What is Sin?


The most penetrating and devastating definition of sin that I am aware of in Scripture is the last part of Romans 14:23: “Whatever is not from faith is sin.” The reason it is penetrating is that it goes to the root of all sinful actions and attitudes, namely, the failure to trust God. And the reason it is devastating is that it sweeps away all our lists of dos and don’ts and makes anything, from preaching to house-painting, a candidate for sin. In the original language, this is stressed even more than in our versions: it says, “Everything which is not from faith is sin.” Anything, absolutely any act or attitude which is owing to a lack of trust in God is sin, no matter how moral it may appear to men. God looks on the heart.

There are three implications of this definition of sin given by Paul, which I think are very important.

1. Unbelief is the Root of Sin.

First, the all-pervasive fault in every sin is its character of unbelief. Let there be no confusion here. By unbelief I do not mean a refusal to accept the truths of the Bible. We are not saved by giving mental assent to the promises of God. We are saved by whether we hope with our hearts in those promises. The failure of the heart to be confident in the promises of God and to rejoice and find pleasure in his provision for the future is the root and essence of all sin. Unbelief is what mainly displeases God in every sinful act. As Hebrews 11:6 says, “Without faith it is impossible to please God.”

And rightly so, because unbelief is a terrible insult. If a friend offers to do you a favor and promises by his honor to see it through, but you decline the offer and say, “No, friend, I’ve decided I just can’t trust you any more,”—if that is your response to his promise, the friendship is over. You have insulted his integrity and robbed him of his honor. And there is just cause for animosity against you to rise in his heart. Moreover, the offensiveness of your insult would increase in direct proportion to the dignity of your friend. In other words, the greater his wisdom and honor and dependability, the uglier and more inexcusable would be the insult of your failure to take him at his word.

This helps me feel a little bit of how horrid sin is, because God is infinitely wise and infinitely honorable and infinitely dependable, and has paid an infinite price to put all this at our disposal for our good. What an intolerable offense it is then for a puny little human, absolutely dependent on this God’s grace for every breath he takes, to say with his behavior to God, “I don’t really think you can be counted on to make a better future for me than I can make in following my own way.” If such unbelief persists there will be judgment (which is what I want to talk about next week). A failure to delight and trust in the promises of God is the greatest insult you can pay to God and therefore the primary offense in all sin.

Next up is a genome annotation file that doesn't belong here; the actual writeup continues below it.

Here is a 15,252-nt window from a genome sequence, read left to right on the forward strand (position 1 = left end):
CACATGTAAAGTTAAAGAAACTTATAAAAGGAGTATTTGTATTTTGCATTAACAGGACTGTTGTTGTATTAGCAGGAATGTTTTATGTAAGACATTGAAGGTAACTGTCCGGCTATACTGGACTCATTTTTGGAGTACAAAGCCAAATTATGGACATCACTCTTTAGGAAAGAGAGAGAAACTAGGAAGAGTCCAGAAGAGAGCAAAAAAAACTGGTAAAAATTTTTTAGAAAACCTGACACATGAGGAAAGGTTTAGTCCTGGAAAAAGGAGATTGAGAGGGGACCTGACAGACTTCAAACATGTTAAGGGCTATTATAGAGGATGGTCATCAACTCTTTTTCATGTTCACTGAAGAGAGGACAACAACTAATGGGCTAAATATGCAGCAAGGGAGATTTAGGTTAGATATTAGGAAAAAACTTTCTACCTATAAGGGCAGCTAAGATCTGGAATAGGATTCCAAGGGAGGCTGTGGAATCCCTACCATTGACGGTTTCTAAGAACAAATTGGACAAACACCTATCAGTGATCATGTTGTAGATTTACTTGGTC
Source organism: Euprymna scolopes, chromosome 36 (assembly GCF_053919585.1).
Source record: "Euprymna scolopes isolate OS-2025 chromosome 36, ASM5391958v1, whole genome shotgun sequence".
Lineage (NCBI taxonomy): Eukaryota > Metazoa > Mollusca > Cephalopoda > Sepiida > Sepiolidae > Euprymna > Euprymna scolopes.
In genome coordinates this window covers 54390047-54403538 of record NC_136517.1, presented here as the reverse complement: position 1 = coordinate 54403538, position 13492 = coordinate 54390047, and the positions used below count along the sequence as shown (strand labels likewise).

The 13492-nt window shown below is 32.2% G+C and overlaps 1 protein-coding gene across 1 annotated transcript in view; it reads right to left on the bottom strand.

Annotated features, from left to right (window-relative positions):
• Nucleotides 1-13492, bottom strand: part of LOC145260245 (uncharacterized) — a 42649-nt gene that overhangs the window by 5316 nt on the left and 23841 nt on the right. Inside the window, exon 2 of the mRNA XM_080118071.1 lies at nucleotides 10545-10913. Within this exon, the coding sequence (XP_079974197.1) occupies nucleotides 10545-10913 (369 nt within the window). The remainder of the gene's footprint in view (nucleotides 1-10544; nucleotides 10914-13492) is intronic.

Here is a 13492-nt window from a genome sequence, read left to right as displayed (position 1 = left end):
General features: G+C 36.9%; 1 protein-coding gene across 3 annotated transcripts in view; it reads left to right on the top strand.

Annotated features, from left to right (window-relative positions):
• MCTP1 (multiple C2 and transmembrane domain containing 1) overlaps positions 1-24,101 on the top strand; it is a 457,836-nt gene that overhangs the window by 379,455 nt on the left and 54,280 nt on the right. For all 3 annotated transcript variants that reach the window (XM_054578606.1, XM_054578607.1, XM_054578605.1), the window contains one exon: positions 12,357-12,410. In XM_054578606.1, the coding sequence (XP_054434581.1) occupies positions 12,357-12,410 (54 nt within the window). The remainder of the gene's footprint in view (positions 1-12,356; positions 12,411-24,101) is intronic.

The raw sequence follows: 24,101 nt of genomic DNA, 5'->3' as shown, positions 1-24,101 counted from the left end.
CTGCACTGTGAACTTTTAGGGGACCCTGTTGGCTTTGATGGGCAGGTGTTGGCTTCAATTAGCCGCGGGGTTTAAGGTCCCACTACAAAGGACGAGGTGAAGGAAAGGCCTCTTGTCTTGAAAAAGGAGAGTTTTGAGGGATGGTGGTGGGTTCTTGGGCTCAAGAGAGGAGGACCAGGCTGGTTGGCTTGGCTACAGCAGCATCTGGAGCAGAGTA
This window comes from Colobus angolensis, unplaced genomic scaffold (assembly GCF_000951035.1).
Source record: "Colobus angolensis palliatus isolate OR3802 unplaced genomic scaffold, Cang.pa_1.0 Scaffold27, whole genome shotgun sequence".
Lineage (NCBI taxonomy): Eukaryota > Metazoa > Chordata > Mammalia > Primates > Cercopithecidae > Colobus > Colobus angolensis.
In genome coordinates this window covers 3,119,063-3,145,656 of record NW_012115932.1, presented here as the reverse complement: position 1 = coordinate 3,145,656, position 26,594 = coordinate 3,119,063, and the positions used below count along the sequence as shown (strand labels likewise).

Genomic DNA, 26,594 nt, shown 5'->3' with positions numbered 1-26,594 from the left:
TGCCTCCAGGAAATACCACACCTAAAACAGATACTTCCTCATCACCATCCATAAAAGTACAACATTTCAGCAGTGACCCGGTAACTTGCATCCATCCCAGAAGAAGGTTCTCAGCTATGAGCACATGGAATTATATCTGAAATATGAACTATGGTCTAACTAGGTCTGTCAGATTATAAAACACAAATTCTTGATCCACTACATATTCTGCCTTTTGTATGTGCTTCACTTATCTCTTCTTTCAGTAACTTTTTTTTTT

2. Sin Is Not a List

The second implication of Romans 14:23 is that we cannot view sin any more merely as breaking the ten commandments or transgressing a list of dos and don’ts. “Everything that is not from faith is sin.” Coming to church may be sin, staying home may be sin. Eating steak may be sin and not eating steak may be sin. Sexual intercourse with your own wife may be sin and the refusal of sexual relations may be sin. One of Satan’s most successful lies is that sin can be limited to a manageable list of dos and don’ts. The reason this is so satanic is that it causes thousands of churchgoers to think that things are OK between them and God because they avoid one list of don’ts and practice another (much shorter) list of dos; but in fact may be sinning all day long, incurring the wrath of God, because their attitudes and actions do not come from faith in the promises of God.

Please don’t think that this cannot happen to people in the church, in our church. Paul wrote to the Thessalonians, “When I could bear it no longer, I sent that I might know your faith, for fear that somehow the tempter had tempted you and that our labor would be in vain.” Among churchgoers, Satan is primarily in the business of replacing vital faith with mere morality. He loves to take a life flowing from happy confidence in God and turn it into a perfunctory religious regimen. Don’t let him do it! For “whatever is not from faith is sin,” including religion.

The real battle of life is not fought at a low-lying delta where the river of our inclinations flows into action, but at the high, less accessible spring of faith. If the stream doesn’t start in the spring of faith, it does not matter where it flows, it will issue in sin. Therefore, as Proverbs says, “Keep your heart with all diligence, for from it flow the springs of life” (4:23).

3. All Things Are Sin for the Unbeliever

The third and final implication of Romans 14:23 is a warning to those who have not sought Christ for forgiveness or placed their hope in him. If there are any among you like this, do not say to yourself, “‘My sins are slight, or my sins are few.” For according to Romans 14:23, everything you do is sin. If you are not trusting Christ for forgiveness and are not resting in his daily work on your behalf, then none of your actions comes from faith, but every one of them (even the most noble) is sinful and an insult to the infinitely trustworthy God. And I hope, if you have not received Christ with all his forgiveness and all his hope, that this week you will not be able to shake loose the thought that everything you do is sinful in God’s eyes, for whatever does not come from faith is sin.


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